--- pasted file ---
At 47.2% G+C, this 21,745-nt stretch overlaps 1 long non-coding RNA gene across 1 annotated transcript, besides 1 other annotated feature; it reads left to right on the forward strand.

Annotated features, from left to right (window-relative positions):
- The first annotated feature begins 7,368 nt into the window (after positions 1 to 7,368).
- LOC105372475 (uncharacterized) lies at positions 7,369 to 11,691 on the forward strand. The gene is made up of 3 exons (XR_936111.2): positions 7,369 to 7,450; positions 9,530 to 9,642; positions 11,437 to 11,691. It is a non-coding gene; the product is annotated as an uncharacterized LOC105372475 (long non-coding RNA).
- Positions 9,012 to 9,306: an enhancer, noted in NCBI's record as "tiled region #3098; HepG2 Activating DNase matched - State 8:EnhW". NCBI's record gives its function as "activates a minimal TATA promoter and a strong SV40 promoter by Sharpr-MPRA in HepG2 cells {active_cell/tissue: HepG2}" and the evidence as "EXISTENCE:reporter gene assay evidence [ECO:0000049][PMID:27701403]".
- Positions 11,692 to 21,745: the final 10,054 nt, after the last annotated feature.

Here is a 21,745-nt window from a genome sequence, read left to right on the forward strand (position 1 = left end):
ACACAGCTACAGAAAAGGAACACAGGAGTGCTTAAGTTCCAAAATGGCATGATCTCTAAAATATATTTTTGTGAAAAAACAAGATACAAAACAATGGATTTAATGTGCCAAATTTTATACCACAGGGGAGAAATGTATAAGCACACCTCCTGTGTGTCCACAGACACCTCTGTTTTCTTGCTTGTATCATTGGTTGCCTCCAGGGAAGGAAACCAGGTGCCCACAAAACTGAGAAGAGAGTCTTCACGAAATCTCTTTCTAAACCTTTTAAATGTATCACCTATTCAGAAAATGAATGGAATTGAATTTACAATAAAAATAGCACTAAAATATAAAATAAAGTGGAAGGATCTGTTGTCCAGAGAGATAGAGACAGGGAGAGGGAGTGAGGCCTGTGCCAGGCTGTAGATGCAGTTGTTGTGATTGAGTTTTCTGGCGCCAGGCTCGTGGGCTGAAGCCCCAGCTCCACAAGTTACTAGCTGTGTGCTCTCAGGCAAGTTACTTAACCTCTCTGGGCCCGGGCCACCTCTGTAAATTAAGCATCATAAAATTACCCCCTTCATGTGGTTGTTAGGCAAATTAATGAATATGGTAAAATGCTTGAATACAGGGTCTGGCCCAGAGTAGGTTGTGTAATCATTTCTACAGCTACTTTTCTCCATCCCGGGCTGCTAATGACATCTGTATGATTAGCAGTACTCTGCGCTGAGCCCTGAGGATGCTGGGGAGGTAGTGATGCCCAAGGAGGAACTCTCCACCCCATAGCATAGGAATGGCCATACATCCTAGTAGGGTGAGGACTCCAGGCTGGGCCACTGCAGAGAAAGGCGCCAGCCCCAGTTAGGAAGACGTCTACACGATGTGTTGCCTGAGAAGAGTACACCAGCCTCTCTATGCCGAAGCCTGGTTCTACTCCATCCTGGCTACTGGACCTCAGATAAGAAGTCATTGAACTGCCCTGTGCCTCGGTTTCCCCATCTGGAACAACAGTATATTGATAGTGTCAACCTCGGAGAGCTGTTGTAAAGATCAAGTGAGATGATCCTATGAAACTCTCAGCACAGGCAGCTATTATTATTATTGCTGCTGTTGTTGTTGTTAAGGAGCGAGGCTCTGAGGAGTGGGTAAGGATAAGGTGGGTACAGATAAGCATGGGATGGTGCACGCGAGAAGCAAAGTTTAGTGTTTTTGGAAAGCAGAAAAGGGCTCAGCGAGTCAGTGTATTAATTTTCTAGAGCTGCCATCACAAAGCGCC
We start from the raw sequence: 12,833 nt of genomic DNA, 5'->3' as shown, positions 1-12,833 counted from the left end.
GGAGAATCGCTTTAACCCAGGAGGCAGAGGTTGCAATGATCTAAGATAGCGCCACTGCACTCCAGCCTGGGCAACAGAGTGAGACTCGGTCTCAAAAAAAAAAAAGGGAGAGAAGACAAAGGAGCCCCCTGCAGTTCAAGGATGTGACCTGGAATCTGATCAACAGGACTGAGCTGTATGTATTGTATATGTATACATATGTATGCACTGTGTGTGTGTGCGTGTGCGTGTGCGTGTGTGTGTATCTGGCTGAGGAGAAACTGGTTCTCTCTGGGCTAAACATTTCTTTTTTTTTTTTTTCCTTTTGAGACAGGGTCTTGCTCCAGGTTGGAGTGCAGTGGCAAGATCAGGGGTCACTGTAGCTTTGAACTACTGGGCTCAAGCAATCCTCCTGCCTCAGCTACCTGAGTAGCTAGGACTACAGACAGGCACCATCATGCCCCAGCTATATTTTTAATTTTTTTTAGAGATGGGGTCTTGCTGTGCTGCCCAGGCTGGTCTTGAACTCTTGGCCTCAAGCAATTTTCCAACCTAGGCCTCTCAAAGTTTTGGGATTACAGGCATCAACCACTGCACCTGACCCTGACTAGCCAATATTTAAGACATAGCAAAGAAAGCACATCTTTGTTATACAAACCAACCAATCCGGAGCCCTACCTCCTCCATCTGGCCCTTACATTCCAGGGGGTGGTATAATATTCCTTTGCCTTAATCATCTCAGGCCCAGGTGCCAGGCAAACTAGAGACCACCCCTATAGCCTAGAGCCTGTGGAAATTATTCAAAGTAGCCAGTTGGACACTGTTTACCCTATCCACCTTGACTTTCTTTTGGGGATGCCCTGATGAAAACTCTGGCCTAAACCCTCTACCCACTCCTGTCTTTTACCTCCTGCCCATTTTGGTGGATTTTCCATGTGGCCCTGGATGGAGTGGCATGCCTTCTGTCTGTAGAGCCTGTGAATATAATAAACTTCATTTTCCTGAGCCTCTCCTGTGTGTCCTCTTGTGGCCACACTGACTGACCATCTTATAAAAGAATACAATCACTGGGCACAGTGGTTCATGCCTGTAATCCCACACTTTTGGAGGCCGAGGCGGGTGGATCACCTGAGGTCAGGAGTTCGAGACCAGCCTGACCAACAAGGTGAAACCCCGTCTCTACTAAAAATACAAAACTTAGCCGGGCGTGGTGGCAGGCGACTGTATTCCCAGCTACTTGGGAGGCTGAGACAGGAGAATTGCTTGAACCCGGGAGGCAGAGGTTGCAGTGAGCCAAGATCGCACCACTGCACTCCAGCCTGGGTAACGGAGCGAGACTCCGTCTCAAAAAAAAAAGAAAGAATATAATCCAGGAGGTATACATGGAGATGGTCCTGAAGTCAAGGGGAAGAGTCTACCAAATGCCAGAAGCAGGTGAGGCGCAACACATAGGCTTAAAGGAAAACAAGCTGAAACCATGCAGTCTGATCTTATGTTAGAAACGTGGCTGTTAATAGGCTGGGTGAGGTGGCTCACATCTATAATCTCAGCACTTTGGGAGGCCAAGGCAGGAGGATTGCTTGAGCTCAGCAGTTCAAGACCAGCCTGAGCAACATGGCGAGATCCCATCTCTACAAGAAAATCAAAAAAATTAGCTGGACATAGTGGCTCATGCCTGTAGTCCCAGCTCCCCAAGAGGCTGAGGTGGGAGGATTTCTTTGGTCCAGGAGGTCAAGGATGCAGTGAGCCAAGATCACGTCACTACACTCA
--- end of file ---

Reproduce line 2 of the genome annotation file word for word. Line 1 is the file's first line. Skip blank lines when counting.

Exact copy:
Annotated features, from left to right (window-relative positions):